How to throttle how far Cortana should search through your files
If you have upgraded to Windows 10 from a previous operating system, or ported all your data from your previous PC to a brand new Windows 10 laptop, chances are that you have a considerable amount of files saved, many of which date back to a few haircuts ago, and many of which you may not even remember.
The great thing about Cortana is that she uses Windows 10 built-in indexing feature, to dig out any file that matches a certain time, or associated with a location, for instance if a photo or video contain geotagging data.
The caveat is to make sure that Cortana knows where to look. This is especially true if you have recently added a new drive, or keep files on a connected flash drive which Cortana may not be aware of.
Cortana can be made aware of the existence of all the files you want her to be able to locate, through three simple steps:
First, right-click on the Windows Start button in the taskbar, and then click on Control Panel.
The Control Panel has evolved very little, since its port from Windows 7, through Windows 8, which is a great thing if you are already familiar with it.
If this is your first time opening Control Panel, it’s possible that you may see a two-column page featuring the main categories. From there you can get a better view by selecting “Large icons” from the “View by:” drop down menu on the top right corner of the Control Panel’s window.
Now you should see several rows of icons, among which we’ll have to look, and click on the one titled “Indexing options”.
The Indexing Options dialog box offers an overview of all the locations on your computer that are currently being indexed, including external drives, and shared folders.
If you don’t see a particular folder or location that should be under “Index these locations:”, you can modify the search locations by clicking on Modify. This will open a dialog screen where you’ll be able to select, or deselect locations available on your computer. With that said, if you have recently added a new drive, or connected a flash drive, or a network drive, you may want to refresh the list of available locations by clicking on “Show all locations”.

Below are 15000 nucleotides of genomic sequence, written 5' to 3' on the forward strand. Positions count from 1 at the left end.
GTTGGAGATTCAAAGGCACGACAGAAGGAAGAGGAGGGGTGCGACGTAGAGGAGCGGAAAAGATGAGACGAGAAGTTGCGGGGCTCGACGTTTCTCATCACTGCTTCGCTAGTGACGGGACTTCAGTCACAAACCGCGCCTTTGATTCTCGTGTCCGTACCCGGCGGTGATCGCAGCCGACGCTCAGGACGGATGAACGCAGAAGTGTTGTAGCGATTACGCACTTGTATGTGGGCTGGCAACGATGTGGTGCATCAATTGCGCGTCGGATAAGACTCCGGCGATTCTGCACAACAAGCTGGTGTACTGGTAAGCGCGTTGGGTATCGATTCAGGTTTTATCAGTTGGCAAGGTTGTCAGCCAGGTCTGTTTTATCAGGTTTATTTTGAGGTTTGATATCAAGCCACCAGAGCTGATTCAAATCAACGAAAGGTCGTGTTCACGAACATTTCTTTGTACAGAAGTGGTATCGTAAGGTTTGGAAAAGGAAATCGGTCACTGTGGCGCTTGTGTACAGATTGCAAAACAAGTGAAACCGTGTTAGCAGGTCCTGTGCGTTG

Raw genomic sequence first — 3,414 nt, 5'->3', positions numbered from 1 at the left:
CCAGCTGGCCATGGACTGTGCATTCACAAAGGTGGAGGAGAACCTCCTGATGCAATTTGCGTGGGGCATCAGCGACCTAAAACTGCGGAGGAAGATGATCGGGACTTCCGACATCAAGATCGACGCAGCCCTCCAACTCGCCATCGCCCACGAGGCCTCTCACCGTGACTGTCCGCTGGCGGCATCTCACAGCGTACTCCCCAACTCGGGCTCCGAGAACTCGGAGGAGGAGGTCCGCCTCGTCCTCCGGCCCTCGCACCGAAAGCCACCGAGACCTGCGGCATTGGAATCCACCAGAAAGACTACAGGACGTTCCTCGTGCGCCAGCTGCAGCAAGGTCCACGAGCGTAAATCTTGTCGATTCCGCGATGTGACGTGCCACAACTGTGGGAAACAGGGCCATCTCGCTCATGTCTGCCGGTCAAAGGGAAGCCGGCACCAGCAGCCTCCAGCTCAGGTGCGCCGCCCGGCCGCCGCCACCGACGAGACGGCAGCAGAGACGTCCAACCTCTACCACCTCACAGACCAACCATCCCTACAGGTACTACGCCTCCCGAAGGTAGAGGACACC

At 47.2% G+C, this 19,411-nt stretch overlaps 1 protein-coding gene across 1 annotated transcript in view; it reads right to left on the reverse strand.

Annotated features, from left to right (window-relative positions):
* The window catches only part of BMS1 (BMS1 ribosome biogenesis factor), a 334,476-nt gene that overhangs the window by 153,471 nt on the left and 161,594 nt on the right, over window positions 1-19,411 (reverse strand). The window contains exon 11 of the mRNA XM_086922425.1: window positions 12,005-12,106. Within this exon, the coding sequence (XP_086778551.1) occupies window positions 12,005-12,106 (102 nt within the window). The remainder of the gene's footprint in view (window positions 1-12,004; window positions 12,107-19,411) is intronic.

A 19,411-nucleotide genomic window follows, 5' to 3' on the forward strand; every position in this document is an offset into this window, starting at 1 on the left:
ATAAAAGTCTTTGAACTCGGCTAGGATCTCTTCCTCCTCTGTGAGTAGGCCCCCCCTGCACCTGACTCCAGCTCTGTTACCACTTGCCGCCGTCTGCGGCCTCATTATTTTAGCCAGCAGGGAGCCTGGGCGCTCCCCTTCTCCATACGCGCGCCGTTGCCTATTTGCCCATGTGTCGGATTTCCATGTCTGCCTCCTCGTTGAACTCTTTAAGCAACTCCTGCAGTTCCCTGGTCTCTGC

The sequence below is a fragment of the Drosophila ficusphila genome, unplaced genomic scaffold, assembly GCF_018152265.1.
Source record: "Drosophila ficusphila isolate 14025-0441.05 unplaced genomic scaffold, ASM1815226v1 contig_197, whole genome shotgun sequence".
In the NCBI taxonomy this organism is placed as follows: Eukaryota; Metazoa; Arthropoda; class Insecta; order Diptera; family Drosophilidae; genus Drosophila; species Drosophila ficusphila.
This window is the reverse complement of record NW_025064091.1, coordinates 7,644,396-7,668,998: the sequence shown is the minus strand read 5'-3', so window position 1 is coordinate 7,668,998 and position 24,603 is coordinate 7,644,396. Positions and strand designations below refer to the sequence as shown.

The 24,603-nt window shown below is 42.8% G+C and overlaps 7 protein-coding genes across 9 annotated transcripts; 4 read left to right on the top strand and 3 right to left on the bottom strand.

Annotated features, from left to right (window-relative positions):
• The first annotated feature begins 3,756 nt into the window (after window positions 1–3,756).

Indexing will start immediately as you click OK and close the Indexing Locations dialog, at which point you have one more option to check, to ensure that Cortana is able to retrieve your files. Clicking on “Advanced”, will reveal an extra dialog where you can select extra settings, such as enabling Windows 10 to index encrypted files, as well as being able to apply a more flexible filter when searching for files by keyword, using diacritics, if searching files whose label contains foreign characters with special accents or hyphenation.
Finally, clicking on the File Types tab, enables you to include or exclude specific file extensions, which speeds up indexing and retrieval, if you frequently need to look only for certain specific file formats.
Still not finding anything? Here is what to do.
If you have a lot of files, and have changed Indexing settings a few times, you might find that Cortana has trouble finding things she should be able to find. This may be due to indexing corruption, or other issues affecting Windows 10 from retrieving files, in which case, the Advanced Options window provides a Rebuild button under Troubleshooting, which deletes all indexing information, and rebuilds it from scratch.
Speeding things up
Windows 10 is only as fast at finding files as your hard drive, which means that even if the files you are looking for are on a superfast SSD, if your indexing table is created on a slow HDD, it might take some time to find what you are looking for regardless, which is why you should consider moving the indexing table on a faster drive.
This can be accomplished by clicking on “Select New”,under “Index Location” in the Advanced Options dialog. This allows you to select a new location for your index file, and considerably speed up your searches, whether you are using Cortana, or File Explorer.
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